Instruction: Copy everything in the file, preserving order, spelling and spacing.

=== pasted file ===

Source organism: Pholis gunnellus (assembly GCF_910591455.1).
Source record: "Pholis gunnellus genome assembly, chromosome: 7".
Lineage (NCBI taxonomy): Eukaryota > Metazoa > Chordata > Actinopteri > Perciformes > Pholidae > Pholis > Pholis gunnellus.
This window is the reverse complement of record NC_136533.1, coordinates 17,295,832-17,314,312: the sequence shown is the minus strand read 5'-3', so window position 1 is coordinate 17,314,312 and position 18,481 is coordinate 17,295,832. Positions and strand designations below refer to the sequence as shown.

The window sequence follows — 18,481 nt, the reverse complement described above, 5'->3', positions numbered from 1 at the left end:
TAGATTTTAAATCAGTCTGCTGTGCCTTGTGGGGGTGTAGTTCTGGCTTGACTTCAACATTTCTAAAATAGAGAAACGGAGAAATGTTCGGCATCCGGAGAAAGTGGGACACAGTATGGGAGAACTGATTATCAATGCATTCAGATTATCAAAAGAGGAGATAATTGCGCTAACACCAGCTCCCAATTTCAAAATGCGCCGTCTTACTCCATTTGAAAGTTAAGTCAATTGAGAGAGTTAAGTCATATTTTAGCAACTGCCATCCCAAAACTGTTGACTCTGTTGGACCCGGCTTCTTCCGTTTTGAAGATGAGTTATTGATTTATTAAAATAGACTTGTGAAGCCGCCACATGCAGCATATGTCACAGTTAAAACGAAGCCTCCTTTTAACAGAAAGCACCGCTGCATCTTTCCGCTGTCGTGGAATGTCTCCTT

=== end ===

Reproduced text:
Source organism: Pholis gunnellus (assembly GCF_910591455.1).
Source record: "Pholis gunnellus genome assembly, chromosome: 7".
Lineage (NCBI taxonomy): Eukaryota > Metazoa > Chordata > Actinopteri > Perciformes > Pholidae > Pholis > Pholis gunnellus.
This window is the reverse complement of record NC_136533.1, coordinates 17,295,832-17,314,312: the sequence shown is the minus strand read 5'-3', so window position 1 is coordinate 17,314,312 and position 18,481 is coordinate 17,295,832. Positions and strand designations below refer to the sequence as shown.

The window sequence follows — 18,481 nt, the reverse complement described above, 5'->3', positions numbered from 1 at the left end:
TAGATTTTAAATCAGTCTGCTGTGCCTTGTGGGGGTGTAGTTCTGGCTTGACTTCAACATTTCTAAAATAGAGAAACGGAGAAATGTTCGGCATCCGGAGAAAGTGGGACACAGTATGGGAGAACTGATTATCAATGCATTCAGATTATCAAAAGAGGAGATAATTGCGCTAACACCAGCTCCCAATTTCAAAATGCGCCGTCTTACTCCATTTGAAAGTTAAGTCAATTGAGAGAGTTAAGTCATATTTTAGCAACTGCCATCCCAAAACTGTTGACTCTGTTGGACCCGGCTTCTTCCGTTTTGAAGATGAGTTATTGATTTATTAAAATAGACTTGTGAAGCCGCCACATGCAGCATATGTCACAGTTAAAACGAAGCCTCCTTTTAACAGAAAGCACCGCTGCATCTTTCCGCTGTCGTGGAATGTCTCCTT